Life  |  Travel

The wrong side of the road

Posted on August 7, 2015

I was introduced to my adversary, a tiny white hatchback car, in a nondescript parking lot in front of a bland-looking low-rise office building. It would have been the most unremarkable, non-threatening encounter ever, had the parking lot not been in Ireland and the office building not an outpost of a car rental company. But, as it happened, I was about to rent the car for four days, which meant that I was also about to drive on the opposite side of the road for the first time. The car, with an overall style that edged more towards adorable than aggressive, suddenly seemed like the most menacing thing I had encountered in a long time.

Driving in Ireland hadn’t been part of the original plan. I was headed there for a friend’s wedding and had therefore spent more time worrying about how to pack a formal dress and all required accessories into a carry-on suitcase than about the transportation situation. I had neglected to give more than a cursory glance at the hotel’s position on a map; I had assumed that it would be close to the town and that a robust network of buses would make getting around a non-issue.

A couple of days before flying out, I found myself sitting in front of my computer with Google maps and the Irish bus company’s website open, rapidly realizing my mistake. The hotel was in the countryside. There was, apparently, one bus that passed by, but it did so once a week, and only once a day at that. And so, in a moment of ill-advised false bravado (“Of course I can handle it! I’m sure it’s not actually that difficult.”), I booked a car. Manual transmission, because apparently I like to add insult to injury. Prepaid and non-refundable, which meant that a few days later, when I confidently pulled open what my brain insisted was the driver’s side door and instead was confronted by an expanse of smooth, steering-wheel-free dashboard, I couldn’t back out and opt for transport exclusively by taxi, which would have been the sensible thing to do.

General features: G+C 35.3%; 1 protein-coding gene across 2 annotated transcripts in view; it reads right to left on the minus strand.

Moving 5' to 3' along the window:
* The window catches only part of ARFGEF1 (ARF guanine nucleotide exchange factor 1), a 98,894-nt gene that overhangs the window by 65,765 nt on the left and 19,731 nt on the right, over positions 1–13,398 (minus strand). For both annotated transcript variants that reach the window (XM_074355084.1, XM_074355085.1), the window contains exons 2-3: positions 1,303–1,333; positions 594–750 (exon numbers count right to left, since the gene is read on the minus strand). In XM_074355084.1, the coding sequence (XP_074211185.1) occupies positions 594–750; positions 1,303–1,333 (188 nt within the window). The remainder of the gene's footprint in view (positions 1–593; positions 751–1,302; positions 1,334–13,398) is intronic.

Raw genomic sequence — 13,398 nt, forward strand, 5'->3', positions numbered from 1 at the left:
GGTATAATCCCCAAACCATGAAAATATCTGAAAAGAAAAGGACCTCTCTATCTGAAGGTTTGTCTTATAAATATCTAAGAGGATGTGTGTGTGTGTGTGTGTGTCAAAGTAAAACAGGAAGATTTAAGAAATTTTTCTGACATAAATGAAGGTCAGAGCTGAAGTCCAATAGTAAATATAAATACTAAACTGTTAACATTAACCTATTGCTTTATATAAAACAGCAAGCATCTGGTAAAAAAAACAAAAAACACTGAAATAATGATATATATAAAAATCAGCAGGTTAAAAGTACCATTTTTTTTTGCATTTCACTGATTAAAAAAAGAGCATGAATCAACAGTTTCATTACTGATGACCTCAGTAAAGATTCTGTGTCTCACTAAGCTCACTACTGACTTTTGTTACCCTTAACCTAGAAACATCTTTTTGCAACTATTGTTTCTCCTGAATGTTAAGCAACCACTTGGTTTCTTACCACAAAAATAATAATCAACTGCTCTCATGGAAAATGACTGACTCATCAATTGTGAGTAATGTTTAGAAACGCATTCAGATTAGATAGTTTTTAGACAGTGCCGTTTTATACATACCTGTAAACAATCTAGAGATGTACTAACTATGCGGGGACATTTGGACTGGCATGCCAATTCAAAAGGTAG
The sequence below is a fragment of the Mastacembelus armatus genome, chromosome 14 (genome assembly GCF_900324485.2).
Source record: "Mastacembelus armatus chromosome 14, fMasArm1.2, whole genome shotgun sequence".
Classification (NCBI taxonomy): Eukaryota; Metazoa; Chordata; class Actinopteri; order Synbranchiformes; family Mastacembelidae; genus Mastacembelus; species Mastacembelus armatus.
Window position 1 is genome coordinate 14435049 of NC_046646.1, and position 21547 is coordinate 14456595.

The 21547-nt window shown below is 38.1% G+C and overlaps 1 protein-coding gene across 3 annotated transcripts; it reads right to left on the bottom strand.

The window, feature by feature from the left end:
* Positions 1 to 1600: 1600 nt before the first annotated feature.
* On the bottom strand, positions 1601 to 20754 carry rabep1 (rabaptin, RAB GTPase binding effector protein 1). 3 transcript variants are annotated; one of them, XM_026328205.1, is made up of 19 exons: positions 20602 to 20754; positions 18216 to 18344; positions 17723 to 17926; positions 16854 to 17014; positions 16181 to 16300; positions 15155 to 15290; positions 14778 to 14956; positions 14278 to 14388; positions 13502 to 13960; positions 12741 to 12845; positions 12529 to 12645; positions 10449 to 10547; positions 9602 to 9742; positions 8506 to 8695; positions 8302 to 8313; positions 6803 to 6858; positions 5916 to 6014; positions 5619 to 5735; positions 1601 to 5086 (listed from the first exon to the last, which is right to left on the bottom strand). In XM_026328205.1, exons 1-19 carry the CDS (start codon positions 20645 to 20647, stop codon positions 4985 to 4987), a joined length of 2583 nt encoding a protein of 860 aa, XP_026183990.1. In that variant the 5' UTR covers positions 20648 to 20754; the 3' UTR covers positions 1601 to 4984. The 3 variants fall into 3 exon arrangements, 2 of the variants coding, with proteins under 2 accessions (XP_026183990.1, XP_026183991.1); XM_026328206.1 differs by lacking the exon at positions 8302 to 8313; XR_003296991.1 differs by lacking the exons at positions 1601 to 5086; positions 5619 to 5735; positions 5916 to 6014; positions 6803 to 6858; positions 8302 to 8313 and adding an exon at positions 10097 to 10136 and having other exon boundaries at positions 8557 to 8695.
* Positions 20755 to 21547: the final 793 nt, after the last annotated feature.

I spent a solid ten minutes sitting in the car in the parking lot, trying to get used to the feeling of the gearshift under my left hand and frantically trying to visualize which side of the street I should point the car towards when I pulled onto the main road. When I finally edged my way out of the parking lot (slowly, so slowly), my hands were slippery with sweat, sliding over the steering wheel as I promptly directed the car towards oncoming traffic then jerked it back towards the other side, fumbling for the gearshift with my right – but in this case, wrong – hand and feeling it butt up against the door handle instead.

The GPS started to bark out unintelligible directions. A roundabout was looming immediately ahead of me, and there was honking – persistent, exasperated honking – from somewhere behind me. I circled the roundabout six, seven, eight times, increasingly confused, not sure where to exit, when to exit, how to exit, before taking a deep breath, selecting an exit at random and, clutch down, exactly like every driving instructor will tell you not to do, swerving out of the roundabout, around a corner, into a parking lot and to a shuddering, dramatic stop. At some point, I had managed to turn on the windshield wipers, which were now screeching back and forth across the perfectly dry glass.